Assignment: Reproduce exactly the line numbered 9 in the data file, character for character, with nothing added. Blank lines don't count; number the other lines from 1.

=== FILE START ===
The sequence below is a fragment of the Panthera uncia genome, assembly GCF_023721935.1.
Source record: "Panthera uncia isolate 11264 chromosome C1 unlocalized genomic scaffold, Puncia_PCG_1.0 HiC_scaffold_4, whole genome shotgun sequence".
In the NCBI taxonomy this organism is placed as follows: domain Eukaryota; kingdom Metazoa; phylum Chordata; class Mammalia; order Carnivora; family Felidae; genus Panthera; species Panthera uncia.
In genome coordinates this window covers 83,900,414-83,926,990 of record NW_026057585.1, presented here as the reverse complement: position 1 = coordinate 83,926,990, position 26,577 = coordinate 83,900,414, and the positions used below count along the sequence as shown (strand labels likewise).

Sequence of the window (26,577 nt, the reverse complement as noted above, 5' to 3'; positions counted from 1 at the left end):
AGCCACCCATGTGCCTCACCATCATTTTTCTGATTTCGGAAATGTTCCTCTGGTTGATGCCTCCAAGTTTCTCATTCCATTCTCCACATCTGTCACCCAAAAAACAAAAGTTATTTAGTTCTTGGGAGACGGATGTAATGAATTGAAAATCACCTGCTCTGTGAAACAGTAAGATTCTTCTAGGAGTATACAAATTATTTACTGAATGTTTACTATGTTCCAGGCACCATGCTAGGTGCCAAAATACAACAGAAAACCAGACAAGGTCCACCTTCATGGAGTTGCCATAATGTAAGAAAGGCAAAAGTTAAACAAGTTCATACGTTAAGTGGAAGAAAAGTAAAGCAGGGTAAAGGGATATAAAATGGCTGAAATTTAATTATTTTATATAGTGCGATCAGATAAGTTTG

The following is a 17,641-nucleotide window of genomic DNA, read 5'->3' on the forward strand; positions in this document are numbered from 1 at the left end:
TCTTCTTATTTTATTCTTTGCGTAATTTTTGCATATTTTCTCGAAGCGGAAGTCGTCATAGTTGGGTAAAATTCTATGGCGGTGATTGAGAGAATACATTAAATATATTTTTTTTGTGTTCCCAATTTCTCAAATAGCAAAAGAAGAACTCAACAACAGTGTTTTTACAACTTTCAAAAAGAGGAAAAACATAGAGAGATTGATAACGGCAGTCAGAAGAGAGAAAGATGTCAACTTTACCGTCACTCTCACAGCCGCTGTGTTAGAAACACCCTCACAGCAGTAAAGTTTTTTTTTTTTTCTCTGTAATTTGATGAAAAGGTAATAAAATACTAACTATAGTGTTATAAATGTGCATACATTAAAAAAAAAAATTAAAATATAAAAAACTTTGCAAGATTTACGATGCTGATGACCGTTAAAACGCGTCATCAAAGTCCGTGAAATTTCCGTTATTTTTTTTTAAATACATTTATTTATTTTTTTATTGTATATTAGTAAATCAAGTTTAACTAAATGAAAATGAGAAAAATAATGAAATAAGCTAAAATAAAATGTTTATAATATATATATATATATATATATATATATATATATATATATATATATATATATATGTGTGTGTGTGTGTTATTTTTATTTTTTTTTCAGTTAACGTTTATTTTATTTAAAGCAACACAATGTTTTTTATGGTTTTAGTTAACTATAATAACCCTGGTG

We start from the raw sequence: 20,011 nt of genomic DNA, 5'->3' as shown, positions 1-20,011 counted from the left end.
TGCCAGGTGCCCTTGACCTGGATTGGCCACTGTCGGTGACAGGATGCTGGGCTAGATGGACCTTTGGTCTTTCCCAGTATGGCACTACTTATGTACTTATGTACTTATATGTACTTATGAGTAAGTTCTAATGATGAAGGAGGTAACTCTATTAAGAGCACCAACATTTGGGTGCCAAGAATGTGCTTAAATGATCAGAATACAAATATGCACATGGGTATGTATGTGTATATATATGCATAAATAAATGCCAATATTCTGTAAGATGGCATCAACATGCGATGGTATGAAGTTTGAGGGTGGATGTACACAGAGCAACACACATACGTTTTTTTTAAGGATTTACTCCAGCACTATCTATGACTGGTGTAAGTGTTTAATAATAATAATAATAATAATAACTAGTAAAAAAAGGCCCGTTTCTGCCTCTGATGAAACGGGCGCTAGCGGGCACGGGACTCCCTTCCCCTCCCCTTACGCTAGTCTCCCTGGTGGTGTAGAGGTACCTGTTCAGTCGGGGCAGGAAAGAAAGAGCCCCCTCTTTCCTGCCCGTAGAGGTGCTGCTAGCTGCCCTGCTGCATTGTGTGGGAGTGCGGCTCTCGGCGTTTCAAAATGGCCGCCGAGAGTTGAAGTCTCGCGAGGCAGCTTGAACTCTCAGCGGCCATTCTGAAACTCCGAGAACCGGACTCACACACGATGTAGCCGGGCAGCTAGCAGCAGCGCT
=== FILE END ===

We start from the raw sequence: 20,011 nt of genomic DNA, 5'->3' as shown, positions 1-20,011 counted from the left end.